Argentina has a history long associated with natural medicines.
One that is only growing in popularity with so many Argentinian’s seeking out a more natural lifestyle.
‘People want to know where our raw materials come from.’
Stefan Niewind, Managing Director of Weleda Argentina.
I went on a journey find out when the ingredients come from for you.
To find this natural treasure trove I left the vibrant city of Buenos Aires 800 kilometres behind to visit Jorge Gusto – the manager of Weleda medicinal garden in the quiet mountains of Córdoba.
‘The soil in the Córdoba mountains is rich in quartz crystals which provide the plants with a lot of energy to grow.’ Jorge Gusto
Jorge is the ‘green hands’ that tends the 3.5 hectares of land, 1280 meters above sea level. These gardens cultivate almost all of the plants Weleda needs for the manufacture of their anthroposophic pharmaceuticals and cosmetics in Buenos Aires.
The gardens themselves are a picture of health.
Bees are buzzing, the flowers are blooming, the birds are singing…
‘Here we have over 70 herbs, shrubs and trees. All medicinal.’ Jorge Gusto
With great skill and intuition, Jorge cultivates the gardens not in perfect rows like you may see in a traditional farm in Germany, but organically where the landscape best suits their needs. Even though the gardens may look a little different they are cultivated in accordance with Steiner’s biodynamic guidelines which we have spoken about a lot recently.
‘We apply a biodynamic agriculture by maintaining the balance with nature.’ Jorge Gusto
Villa Berna had two new beautiful flowers
Something that made my visit to Villa Berna extra special was that I got to share it with my Global Garden sisters Augustina and Alejandra, the Global Garden finalists from Argentina and Chile.
As we wandered the gardens under the shade of the birch, chestnuts and oaks trees catching up, our excited voices nearly reached the same heights as the mountains around us!
Nature healing nature
Just one of the medicinal plants from the gardens is Rosemary. This is used as a medicinal plant for its blood stimulating qualities. It’s also used to make shampoo because it activates the capillaries that feed the roots of the hair.
Nettle is another Villa Berna gown plant used in medicine and also for cosmetics. Like Rosemary is helps to circulate the blood and also has lots of vitamins like calcium which also stimulates red blood cell generation.
‘It’s a very useful plant for our health.’ Jorge Gusto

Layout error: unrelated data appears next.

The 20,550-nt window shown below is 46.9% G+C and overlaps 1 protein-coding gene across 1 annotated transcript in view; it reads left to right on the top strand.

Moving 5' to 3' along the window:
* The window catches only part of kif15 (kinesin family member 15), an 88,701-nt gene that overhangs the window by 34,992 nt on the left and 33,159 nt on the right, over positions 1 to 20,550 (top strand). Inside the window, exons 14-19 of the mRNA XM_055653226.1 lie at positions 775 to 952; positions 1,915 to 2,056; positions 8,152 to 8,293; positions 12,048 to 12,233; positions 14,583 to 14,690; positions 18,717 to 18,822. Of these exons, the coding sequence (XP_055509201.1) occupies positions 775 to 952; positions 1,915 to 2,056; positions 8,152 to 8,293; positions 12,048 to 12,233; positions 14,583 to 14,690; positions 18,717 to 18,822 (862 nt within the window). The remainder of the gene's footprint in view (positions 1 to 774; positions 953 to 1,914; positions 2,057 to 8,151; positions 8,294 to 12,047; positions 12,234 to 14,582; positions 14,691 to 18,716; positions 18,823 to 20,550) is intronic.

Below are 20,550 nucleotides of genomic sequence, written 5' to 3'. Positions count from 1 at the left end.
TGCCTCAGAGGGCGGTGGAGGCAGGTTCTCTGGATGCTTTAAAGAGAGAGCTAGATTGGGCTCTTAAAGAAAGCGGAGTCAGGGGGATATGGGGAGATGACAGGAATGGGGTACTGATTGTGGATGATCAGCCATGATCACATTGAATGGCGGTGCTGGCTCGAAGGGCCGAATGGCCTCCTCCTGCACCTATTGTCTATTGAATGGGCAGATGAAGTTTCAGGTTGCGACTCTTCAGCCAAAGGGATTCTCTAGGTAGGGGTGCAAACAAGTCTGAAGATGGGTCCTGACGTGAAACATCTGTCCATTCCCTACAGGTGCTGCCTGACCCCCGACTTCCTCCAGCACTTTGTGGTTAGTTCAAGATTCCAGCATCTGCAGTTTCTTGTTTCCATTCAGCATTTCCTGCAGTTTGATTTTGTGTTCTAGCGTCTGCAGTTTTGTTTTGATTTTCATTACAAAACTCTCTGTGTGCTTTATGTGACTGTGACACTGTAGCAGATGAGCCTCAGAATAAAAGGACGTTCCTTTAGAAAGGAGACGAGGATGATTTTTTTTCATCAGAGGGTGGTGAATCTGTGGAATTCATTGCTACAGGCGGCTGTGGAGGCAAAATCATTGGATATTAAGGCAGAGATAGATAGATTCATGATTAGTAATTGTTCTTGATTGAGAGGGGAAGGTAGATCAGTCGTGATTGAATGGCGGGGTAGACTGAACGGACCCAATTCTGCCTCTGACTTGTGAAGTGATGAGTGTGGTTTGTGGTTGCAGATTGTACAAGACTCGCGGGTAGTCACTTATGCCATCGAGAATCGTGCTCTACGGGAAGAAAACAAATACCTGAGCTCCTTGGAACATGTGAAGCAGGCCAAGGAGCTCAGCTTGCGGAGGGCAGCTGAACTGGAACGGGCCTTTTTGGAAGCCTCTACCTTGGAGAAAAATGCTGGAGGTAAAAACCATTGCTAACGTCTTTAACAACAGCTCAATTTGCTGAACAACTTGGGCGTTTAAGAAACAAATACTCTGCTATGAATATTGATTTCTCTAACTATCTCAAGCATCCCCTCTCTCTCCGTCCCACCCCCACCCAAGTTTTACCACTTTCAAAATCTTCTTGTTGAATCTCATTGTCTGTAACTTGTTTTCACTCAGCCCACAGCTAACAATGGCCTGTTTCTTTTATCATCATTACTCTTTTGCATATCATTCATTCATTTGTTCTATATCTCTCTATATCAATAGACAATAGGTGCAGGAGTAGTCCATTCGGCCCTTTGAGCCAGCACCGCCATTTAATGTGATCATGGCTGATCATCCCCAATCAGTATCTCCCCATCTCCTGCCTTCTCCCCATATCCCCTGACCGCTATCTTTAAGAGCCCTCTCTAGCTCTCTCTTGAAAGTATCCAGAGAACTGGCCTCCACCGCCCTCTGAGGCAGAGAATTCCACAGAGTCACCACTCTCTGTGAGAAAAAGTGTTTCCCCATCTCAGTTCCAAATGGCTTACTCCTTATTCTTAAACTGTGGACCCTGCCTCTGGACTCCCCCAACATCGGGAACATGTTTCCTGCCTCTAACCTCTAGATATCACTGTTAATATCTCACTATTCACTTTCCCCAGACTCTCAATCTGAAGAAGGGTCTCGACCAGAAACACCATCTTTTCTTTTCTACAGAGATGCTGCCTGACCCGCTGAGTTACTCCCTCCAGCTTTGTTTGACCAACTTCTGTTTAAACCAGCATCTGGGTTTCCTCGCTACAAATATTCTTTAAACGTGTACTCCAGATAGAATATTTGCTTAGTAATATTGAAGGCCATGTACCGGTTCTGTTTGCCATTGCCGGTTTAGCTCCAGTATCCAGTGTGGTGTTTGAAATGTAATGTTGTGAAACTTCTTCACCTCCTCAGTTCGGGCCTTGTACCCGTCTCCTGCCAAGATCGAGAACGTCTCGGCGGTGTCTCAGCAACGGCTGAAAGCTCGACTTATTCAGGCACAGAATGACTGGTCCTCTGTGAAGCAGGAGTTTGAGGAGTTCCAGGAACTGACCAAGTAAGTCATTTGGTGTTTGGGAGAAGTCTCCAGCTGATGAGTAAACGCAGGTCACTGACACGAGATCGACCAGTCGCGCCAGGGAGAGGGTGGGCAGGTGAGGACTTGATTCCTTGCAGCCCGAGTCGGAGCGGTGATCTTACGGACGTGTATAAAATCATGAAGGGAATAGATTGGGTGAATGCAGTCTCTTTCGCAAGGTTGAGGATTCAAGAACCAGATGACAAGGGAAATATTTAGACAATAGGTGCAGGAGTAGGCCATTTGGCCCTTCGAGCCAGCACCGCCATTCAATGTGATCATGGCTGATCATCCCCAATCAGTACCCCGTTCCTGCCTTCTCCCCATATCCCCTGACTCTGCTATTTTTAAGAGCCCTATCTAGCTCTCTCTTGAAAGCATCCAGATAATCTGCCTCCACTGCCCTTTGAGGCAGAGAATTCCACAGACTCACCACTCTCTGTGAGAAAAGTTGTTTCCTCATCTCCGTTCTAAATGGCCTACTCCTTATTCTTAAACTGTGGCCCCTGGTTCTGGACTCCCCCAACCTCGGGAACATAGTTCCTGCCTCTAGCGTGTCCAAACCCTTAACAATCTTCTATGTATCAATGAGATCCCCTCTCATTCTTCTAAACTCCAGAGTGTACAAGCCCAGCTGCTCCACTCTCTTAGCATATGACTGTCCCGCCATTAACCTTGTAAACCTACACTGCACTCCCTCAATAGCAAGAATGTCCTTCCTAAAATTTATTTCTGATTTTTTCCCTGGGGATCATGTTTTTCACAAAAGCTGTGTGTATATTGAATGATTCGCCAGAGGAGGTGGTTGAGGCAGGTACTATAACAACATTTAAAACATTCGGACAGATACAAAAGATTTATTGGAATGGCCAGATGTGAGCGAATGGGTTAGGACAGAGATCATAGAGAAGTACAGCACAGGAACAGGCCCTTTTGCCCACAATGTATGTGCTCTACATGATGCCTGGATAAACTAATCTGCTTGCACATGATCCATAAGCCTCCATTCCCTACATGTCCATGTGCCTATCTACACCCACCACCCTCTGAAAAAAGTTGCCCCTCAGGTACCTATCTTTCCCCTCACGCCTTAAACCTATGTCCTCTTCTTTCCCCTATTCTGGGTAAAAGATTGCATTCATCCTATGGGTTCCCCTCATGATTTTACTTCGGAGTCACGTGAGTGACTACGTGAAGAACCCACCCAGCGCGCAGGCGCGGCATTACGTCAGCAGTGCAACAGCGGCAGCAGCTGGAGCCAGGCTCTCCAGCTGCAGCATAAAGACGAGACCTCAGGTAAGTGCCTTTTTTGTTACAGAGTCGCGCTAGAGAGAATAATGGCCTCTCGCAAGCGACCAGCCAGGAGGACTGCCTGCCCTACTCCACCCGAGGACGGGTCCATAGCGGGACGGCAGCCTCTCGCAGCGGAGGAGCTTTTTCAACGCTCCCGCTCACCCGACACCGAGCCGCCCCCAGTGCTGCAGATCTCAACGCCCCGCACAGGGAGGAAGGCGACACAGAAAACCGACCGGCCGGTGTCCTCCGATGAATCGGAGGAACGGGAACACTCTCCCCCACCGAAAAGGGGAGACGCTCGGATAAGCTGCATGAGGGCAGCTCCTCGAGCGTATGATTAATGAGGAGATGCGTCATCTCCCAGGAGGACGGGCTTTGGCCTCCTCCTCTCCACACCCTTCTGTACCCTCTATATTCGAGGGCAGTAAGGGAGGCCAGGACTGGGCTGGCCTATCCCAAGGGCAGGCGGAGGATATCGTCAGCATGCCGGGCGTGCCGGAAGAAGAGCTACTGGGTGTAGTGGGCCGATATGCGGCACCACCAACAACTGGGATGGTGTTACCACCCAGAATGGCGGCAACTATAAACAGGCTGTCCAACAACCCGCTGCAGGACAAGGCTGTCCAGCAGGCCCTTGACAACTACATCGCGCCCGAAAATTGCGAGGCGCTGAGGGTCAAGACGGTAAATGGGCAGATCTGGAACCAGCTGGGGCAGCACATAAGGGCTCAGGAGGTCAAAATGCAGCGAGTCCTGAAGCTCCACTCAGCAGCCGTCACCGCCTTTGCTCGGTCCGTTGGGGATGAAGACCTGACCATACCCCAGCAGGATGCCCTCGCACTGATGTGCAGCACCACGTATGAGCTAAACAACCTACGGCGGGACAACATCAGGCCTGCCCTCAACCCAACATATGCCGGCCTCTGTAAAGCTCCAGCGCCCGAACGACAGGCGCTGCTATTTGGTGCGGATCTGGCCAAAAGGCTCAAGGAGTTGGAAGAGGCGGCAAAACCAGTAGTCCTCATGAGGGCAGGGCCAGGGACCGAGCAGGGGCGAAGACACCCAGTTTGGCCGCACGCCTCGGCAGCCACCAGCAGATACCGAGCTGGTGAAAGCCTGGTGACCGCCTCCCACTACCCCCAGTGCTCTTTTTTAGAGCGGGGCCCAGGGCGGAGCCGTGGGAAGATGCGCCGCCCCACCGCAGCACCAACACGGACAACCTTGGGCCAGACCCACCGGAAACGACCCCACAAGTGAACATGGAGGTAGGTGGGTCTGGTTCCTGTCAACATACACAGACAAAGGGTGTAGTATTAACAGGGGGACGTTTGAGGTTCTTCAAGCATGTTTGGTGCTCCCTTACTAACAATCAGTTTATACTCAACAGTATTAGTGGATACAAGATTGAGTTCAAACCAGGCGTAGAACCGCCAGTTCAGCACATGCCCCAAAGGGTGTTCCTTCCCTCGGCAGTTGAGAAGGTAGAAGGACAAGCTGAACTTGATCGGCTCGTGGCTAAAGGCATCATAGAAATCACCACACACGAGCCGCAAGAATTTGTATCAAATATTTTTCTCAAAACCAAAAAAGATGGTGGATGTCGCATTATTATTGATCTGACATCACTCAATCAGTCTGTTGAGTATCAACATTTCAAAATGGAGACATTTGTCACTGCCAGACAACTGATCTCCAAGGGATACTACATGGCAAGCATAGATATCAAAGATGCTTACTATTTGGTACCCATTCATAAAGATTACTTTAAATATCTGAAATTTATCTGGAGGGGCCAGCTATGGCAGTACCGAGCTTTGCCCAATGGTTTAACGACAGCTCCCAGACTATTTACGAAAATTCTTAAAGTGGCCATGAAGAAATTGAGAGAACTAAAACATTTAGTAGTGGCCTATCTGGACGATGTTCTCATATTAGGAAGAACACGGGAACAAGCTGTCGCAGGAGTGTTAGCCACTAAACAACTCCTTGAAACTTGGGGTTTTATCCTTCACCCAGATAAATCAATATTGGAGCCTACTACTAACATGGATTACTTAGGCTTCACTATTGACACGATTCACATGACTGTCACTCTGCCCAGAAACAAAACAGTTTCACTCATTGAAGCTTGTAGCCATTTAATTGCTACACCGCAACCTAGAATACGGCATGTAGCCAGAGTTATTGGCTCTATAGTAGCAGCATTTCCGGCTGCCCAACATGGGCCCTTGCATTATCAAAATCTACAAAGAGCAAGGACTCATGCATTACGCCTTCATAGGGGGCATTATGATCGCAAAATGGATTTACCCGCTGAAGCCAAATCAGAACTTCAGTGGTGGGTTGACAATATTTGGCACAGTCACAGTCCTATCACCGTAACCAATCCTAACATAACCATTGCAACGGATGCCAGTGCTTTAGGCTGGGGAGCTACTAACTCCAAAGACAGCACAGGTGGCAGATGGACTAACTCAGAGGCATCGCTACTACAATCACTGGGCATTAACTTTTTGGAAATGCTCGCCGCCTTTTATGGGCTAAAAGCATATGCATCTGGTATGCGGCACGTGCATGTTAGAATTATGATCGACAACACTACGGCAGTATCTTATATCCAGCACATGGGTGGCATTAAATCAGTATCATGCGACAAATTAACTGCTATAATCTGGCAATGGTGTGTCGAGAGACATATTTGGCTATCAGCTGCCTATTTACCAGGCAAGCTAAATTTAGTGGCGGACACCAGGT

Jorge harvests the fresh flowers, roots, plants, fruits and barks himself, lovingly by hand. But then he sends them packing – these fresh ingredients arrive in Buenos Aires in under ten hours.
Locking the goodness in.
It’s vital that the fresh ingredients get to the lab as soon as possible making sure they are potentized at their most vital. The potentizing process today happens in the Weleda lab in Buenos Aires.
To give me an idea how the farm-to-pharmacy process worked before the times of pristine stainless-steel work benches and lab coats Jorge showed me the traditional process from by-gone years at Villa Berna.
A mother tincture from mother nature.
Jorge and I collected one of the medicinal ingredient to make the ‘Mother Tincture’ from the Villa Berna gardens that would be used to assist blood pressure and kidney function – The Spartium Scopodium or ‘Scotch Broom’. It is from the family of the legume shrub native to Western and Central Europe. It’s a natural diuretic and is also really useful as a cathartic relaxant and as a heart stimulant.
The process of locking the plants vitality into a liquid form is called ‘Mother Tincture’ because you can then use it to develop a multitude of different medicines. One vital source can make a whole heap of medical offspring – I joke that these are the ‘child tinctures’.
As I said earlier the process of making a ‘mother tincture’ happens in the Weleda lab not in Jorge’s kitchen! To give you a basic understanding of how the process goes…
- First you cut the herbs in small pieces in the jar
- Then you weight it and calculate the formula.
- The formula depends on the dilution you need to use.
You need water and alcohol to make the dilution.
- Then the mixture needs to sit for 14 days in a dark room.
It is important to avoid ultraviolet rays. It is better to use a dark glass or a pottery jar.
- The liquid will start to colourize within a few days, depending on the plant.
- The alcohol catches the active ingredient of the plant.
- After 14 days the formula is filtered.
- And there you have it!
We’ve been to the farm. Next to the pharmacy.
Over the next two days I will be visiting the Weleda labs and also an Anthroposophic doctor where the rest of the farm-to-pharmacy process continues. Thanks so much for showing me around Jorge.
‘The anthroposiphic doctors in Argentina are very satisfied with our wide range of pharmacueticals.’ Stefan Niewind, Managing Director of Weleda Argentina.
Have you ever visited an Anthroposophic doctor?